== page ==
Just one day before India's Finance Ministry was about to make a case for an ratings upgrade for India, international credit ratings agency Moody's Investors Service has indicated a review is likely not on the near-term horizon in part because of ongoing weakness in private sector investments.
Moody's currently has a BAA3 sovereign rating for India and a positive outlook, which it had revised from 'stable' last year, noting India's progress in reforms.
However, the agency will need to see "more evidence over time of faster fiscal consolidation, more tangible reforms and resolution of the asset quality of the banking sector" before it reviews the ratings which is likely at least one or two years away, Marie Diron, Senior Vice-President, Sovereign Risk Group, Moody's Investors Service told the Hindu BusinessLine.
"The credit implications of India's reforms will materialise in the medium-term...in the nearer-term, challenging budget targets could lead to significant spending cuts late in the fiscal year, especially since in the first four months of the fiscal year, 74 per cent of the whole year's budget target has already been reached," Diron said in a press statement.
Diron warned the private sector investment and growth may continue to be constrained due to structural hurdles. She also noted the ongoing liability risks from the banking sector to the government in the near-to-medium term.
On Monday, PTI reported that Economic Affairs Secretary, Shaktikanta Das, and senior Finance Ministry officials were planning to meet representatives from Moody's to pitch for an upgrade.
Aditi Nayar, a Senior Economist with ICRA, a Moody's affiliate added, "We expect India's growth-inflation dynamics to display mixed trends during the fiscal year 2017." ICRA expects that CPI inflation will record a mild hardening to about 5.1% in FY2017 from 4.9% in FY2016. Moody's expects continuity in India's monetary policy.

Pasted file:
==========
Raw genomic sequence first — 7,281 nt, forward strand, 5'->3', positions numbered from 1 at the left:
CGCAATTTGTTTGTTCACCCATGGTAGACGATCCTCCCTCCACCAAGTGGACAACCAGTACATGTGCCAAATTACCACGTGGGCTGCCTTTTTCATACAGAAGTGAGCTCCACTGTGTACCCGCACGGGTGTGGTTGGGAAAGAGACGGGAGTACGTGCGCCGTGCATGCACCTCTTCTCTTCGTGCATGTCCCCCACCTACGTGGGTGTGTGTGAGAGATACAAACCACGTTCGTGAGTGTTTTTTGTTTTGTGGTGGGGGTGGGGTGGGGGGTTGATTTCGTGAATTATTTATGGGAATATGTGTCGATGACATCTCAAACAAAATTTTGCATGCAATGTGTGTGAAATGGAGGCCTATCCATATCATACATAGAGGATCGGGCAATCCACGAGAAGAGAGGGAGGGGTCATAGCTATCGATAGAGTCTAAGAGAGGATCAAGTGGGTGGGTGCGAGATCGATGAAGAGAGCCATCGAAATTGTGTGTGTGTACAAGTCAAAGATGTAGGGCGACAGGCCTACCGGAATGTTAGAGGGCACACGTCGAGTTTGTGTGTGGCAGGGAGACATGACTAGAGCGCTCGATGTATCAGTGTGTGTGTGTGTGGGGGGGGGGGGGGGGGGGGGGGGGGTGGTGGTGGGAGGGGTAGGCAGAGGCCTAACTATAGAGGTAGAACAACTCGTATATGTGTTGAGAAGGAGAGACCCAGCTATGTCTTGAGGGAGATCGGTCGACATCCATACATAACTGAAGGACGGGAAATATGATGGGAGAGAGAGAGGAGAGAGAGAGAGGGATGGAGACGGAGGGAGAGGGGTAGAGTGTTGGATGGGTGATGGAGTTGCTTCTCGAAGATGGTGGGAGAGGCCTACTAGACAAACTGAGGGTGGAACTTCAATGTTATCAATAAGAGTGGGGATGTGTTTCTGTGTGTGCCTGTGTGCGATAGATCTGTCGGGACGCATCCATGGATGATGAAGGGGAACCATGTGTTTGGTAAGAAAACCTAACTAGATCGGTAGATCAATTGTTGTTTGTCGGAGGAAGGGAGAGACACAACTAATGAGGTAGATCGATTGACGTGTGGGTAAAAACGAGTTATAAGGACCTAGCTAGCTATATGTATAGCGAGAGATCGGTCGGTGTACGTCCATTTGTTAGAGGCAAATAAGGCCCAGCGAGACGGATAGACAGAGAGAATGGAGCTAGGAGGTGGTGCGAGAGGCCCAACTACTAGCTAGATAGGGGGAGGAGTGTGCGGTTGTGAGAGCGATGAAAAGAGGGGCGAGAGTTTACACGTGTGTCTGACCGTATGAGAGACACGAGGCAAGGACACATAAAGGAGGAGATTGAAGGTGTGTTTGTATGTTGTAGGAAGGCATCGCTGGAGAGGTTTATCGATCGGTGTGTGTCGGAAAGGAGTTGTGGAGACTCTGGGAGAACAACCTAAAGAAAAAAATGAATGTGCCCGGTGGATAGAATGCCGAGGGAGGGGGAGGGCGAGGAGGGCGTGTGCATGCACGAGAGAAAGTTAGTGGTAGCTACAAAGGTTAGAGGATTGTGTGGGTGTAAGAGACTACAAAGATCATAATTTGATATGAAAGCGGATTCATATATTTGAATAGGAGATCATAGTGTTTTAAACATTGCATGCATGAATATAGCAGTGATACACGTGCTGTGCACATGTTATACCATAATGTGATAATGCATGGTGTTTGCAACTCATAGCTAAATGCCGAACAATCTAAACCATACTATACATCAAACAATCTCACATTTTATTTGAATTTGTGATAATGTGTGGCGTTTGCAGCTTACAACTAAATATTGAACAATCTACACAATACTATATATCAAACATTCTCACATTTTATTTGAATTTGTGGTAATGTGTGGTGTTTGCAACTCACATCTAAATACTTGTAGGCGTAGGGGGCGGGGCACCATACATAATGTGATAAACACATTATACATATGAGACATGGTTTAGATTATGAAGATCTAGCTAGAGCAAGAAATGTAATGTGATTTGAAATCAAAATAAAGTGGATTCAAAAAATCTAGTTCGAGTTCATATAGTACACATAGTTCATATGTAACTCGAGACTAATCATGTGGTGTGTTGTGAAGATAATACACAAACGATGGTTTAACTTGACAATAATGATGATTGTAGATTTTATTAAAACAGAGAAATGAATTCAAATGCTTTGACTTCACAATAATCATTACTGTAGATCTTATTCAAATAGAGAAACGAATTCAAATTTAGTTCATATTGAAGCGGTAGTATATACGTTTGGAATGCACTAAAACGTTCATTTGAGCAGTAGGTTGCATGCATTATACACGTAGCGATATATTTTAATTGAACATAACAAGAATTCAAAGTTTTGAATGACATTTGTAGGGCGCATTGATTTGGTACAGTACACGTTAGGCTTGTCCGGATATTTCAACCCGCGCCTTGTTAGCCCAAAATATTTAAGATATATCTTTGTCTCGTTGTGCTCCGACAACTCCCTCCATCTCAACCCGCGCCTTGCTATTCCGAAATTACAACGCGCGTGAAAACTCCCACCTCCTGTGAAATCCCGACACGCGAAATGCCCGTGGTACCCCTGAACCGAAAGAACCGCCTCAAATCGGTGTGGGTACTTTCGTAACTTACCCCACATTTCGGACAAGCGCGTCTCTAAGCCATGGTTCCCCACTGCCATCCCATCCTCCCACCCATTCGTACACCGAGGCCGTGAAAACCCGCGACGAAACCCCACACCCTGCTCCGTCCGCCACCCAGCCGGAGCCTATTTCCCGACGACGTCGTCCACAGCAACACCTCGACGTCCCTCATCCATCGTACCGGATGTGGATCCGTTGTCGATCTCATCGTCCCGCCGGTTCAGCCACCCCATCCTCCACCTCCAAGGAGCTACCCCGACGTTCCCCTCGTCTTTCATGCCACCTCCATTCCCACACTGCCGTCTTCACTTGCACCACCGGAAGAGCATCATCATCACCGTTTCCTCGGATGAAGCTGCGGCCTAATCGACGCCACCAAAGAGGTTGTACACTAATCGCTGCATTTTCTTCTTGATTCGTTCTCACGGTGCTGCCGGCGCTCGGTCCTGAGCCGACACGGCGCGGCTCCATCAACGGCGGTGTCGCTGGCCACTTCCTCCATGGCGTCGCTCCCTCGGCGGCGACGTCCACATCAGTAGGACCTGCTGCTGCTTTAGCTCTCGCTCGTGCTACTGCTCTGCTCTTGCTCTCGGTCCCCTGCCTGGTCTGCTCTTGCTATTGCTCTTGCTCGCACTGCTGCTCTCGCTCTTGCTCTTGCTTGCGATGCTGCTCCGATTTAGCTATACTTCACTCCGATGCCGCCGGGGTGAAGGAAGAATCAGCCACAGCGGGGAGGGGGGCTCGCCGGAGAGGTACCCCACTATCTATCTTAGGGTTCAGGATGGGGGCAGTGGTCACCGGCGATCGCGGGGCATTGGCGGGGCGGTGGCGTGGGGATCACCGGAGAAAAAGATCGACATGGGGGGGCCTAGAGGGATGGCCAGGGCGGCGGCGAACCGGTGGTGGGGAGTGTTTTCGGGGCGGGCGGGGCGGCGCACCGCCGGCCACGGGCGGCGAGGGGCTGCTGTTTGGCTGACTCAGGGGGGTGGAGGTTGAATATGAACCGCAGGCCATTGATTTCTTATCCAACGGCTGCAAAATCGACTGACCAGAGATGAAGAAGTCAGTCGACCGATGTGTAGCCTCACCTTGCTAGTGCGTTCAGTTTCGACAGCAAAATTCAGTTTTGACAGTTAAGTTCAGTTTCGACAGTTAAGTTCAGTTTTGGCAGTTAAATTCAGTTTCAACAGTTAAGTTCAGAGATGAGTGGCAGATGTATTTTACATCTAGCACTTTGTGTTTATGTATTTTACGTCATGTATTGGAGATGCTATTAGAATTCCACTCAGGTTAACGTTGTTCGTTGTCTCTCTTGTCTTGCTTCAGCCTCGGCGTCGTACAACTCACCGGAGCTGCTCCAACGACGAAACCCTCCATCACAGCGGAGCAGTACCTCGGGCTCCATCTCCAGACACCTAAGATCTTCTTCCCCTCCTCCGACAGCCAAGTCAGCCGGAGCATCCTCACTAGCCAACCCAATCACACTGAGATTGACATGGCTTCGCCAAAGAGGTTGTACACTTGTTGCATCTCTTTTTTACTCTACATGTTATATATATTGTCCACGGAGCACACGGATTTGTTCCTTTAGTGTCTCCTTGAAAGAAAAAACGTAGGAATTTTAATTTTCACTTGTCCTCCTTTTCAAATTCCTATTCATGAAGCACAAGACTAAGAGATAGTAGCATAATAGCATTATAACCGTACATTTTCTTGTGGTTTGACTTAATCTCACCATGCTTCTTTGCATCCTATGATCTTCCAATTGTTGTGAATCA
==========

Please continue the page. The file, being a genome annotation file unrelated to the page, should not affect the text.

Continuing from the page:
While Moody's acknowledged the expected fiscal benefits from the India's goods and sales tax (GST), it pointed out that further measures such as easing restrictions on foreign direct investment, credible bankruptcy laws and further supporting new businesses would inspire investor confidence and growth.
"However, these reforms will ease rather than remove some of the hurdles to robust and sustained investment, and therefore growth in India," it warned. "In the nearer term, private investment will remain weak as corporates in investment-intensive sectors are burdened by elevated debt levels. In addition, the economy will remain vulnerable to fluctuations in monsoon rains, because of the only partial irrigation of crops and gradual progress in food storage and transport infrastructure."
It added that infrastructure gaps will likely continue to constrain investment and the rise in FDI will not make up for muted domestic investment.
ICRA predicts a pick-up in economic growth in India in FY2017, with GVA growth of 7.7 per cent and GDP growth of 7.9 per cent, compared to 7.2 per cent and 7.6 per cent respectively in previous fiscal.